The tourism and hospitality industry is of massive importance to West Cork, providing thousands of jobs, and bringing substantial revenue to the local economy. Lately we have seen a lot of press coverage on the topic of small cafés and restaurants going out of business due to the ever-rising cost of essential supplies and services. Sadly, for people working in this industry, this is something they have been warning about for some time, but they have been ignored by government.

The closure of a restaurant or café is not just a loss to the proprietor, but to the whole community: staff lose jobs; local farmers and suppliers lose customers; our towns and villages become less appealing to tourists, and our accommodation providers lose bookings; more jobs are lost, less money is spent in the local economy – it becomes a vicious cycle. We can’t afford to lose these businesses. I fully stand behind the campaign to have the VAT rate on food service dropped back from 13.5% to 9%, so these businesses can afford to stay open, and so we can all afford to support them.

Well done to Jamie at Budds Ballydehob, who I had the privilege of joining today on the Cork’s 96FM Opinion Line with PJ Coogan. Jamie has taken the brave step of sticking his head above the parapet to take a stand for small hospitality businesses that have been absolutely hammered financially over the past 3 years. Please sign his petition for the return of the 9% VAT rate on food in the hospitality industry so these businesses can afford to stay open, and so we can all afford to support them.

Furthermore, if elected, I will call for an overhaul of the commercial rates system. At present businesses are charged rates by the County Council based on the value of their premises, a matter largely determined by the size of the building they occupy. This system penalises businesses like cafés and restaurants since they require a far greater amount of floor space to comfortably accommodate their customers than a shop typically would. Our commercial rates should take into consideration the turnover/profitability of the business, and not just the size of the building it occupies.

This change could not only make small hospitality businesses more viable, but could also help to prevent vacancy of commercial buildings in our towns and villages. As mentioned above, these small businesses provide much more to their communities than just the odd meal or cup of coffee; they provide a place for friends and neighbours to meet, a place to take a break while shopping and running errands, and another reason for tourists to visit a town or village. A café’s customers typically go on to visit at least one or two other businesses while they are in town; restaurant customers will often call to a nearby bar for a drink after their meal; tourists will often factor in the selection of local food and drink options when choosing their accommodation…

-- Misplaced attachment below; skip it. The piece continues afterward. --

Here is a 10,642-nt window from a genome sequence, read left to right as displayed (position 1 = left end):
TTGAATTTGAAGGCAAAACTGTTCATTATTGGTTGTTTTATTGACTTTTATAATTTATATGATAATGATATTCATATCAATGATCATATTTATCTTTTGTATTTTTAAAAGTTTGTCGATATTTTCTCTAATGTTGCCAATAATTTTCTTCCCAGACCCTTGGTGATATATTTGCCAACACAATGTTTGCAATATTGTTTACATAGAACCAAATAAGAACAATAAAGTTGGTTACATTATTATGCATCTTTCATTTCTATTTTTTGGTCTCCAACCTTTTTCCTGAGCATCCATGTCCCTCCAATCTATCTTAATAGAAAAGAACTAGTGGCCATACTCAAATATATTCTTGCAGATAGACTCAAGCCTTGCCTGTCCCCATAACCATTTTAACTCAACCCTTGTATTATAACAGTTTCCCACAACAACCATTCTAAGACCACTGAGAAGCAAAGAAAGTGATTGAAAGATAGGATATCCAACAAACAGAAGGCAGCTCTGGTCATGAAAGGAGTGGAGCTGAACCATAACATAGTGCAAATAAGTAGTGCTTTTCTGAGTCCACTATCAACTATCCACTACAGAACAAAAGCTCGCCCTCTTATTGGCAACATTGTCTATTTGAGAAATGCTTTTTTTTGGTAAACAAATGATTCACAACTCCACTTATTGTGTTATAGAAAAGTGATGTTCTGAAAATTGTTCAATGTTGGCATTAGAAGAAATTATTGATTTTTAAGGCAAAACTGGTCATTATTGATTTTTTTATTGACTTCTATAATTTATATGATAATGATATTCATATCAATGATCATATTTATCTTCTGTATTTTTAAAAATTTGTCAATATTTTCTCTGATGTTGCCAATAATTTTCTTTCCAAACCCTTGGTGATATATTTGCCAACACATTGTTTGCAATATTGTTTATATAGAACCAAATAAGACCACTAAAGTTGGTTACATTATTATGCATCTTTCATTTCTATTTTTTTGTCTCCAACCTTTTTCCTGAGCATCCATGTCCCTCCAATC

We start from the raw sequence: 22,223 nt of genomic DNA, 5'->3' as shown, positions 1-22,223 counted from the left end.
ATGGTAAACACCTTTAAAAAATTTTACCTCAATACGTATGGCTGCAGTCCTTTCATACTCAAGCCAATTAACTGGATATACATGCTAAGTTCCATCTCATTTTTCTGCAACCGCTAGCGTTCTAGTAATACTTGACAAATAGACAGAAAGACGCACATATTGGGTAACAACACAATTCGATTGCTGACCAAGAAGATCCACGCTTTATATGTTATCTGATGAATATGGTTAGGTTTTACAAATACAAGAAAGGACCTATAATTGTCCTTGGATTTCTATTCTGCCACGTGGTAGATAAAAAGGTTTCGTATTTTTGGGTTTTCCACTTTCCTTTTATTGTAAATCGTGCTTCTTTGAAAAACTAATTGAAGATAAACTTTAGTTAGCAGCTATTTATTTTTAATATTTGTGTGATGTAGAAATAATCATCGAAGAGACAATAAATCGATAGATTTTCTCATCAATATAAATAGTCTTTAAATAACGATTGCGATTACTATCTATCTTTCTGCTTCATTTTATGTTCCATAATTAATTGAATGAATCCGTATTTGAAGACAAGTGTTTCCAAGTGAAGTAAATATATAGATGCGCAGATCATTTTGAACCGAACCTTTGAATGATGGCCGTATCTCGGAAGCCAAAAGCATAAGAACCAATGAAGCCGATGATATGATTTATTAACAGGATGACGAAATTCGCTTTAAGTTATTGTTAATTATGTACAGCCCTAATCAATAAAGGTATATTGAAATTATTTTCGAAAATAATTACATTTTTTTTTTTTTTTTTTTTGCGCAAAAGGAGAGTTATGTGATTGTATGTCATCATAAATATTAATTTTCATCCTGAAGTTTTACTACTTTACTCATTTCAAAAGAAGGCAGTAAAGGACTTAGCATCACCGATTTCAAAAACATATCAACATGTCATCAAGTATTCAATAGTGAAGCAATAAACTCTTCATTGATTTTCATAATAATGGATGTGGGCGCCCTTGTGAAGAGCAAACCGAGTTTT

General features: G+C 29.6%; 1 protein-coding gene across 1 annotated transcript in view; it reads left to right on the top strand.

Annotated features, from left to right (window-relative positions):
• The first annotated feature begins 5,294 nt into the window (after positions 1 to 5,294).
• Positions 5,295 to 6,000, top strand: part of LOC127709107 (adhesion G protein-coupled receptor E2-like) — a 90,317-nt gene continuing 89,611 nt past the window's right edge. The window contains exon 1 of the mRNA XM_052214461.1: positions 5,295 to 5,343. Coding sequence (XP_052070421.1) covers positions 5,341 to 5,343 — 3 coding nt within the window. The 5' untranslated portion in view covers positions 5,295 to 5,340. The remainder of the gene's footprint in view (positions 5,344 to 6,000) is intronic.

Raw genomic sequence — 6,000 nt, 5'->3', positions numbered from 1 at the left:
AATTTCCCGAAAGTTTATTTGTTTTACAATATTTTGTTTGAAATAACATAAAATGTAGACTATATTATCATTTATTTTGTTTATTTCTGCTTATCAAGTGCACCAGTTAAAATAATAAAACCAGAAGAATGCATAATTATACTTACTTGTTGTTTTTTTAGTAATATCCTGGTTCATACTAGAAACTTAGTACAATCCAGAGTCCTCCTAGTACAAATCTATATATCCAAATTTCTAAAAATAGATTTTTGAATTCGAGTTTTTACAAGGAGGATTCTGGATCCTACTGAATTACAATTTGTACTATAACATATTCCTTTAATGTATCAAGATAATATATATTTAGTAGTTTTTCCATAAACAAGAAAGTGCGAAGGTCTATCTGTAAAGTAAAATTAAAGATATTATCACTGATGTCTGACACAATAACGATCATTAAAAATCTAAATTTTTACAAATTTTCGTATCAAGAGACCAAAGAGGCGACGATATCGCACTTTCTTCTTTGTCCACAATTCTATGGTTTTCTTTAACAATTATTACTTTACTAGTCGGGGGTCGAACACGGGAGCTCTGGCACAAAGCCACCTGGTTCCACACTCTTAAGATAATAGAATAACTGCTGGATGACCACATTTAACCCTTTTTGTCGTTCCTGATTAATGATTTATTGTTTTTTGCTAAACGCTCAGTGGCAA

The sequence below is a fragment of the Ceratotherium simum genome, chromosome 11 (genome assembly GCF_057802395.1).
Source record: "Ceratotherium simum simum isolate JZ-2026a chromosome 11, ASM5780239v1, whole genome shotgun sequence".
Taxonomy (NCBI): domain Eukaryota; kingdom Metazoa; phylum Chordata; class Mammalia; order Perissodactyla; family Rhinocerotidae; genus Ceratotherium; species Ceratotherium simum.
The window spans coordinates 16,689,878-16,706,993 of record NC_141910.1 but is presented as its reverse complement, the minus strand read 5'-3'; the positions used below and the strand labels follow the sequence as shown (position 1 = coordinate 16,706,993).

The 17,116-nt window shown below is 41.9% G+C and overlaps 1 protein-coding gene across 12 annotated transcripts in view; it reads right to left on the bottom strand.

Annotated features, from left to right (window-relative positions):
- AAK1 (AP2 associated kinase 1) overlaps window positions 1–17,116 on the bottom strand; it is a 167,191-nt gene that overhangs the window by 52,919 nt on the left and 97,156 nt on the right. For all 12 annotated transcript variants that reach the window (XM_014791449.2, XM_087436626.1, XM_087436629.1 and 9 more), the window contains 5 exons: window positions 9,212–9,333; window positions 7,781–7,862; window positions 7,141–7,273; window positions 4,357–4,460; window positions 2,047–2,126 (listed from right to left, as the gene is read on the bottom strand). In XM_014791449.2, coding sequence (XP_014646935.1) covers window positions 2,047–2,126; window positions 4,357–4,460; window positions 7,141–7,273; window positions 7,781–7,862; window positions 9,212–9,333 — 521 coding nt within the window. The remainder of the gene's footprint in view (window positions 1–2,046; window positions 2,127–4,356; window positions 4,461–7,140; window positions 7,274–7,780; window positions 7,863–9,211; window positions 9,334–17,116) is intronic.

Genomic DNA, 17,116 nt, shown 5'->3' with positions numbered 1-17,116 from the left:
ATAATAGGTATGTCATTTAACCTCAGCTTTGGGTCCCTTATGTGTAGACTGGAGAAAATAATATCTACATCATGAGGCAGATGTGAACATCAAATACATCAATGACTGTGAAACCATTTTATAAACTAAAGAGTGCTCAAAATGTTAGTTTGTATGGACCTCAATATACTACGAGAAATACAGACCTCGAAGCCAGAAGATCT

Cafés and restaurants, whether large or small, generate enormous amounts of local business, investment and employment. It is my intention to do all that I can to ensure that they have a future in West Cork.

As well as the commendable “buy local” campaigns that we are reminded of every Christmas, we need to see more support from all levels of government, local and national.

  • 💡 Energy prices are still at extortionate levels; in the short-term grant aid needs to remain in place and the criteria for qualification need to be broader so all struggling businesses can avail.
  • 🛟 Grant supports for business development, expansion, training and promotion need to be more widely available and as easy to access as possible.
  • 💶 Our regime of taxes, rates and charges needs to be assessed under a fairer system, that looks at the reality of operating a small business, and not the current system which favours larger operations and national/international chain retailers over small independent Irish businesses.

Small businesses are the beating heart of West Cork, and without them, we all suffer.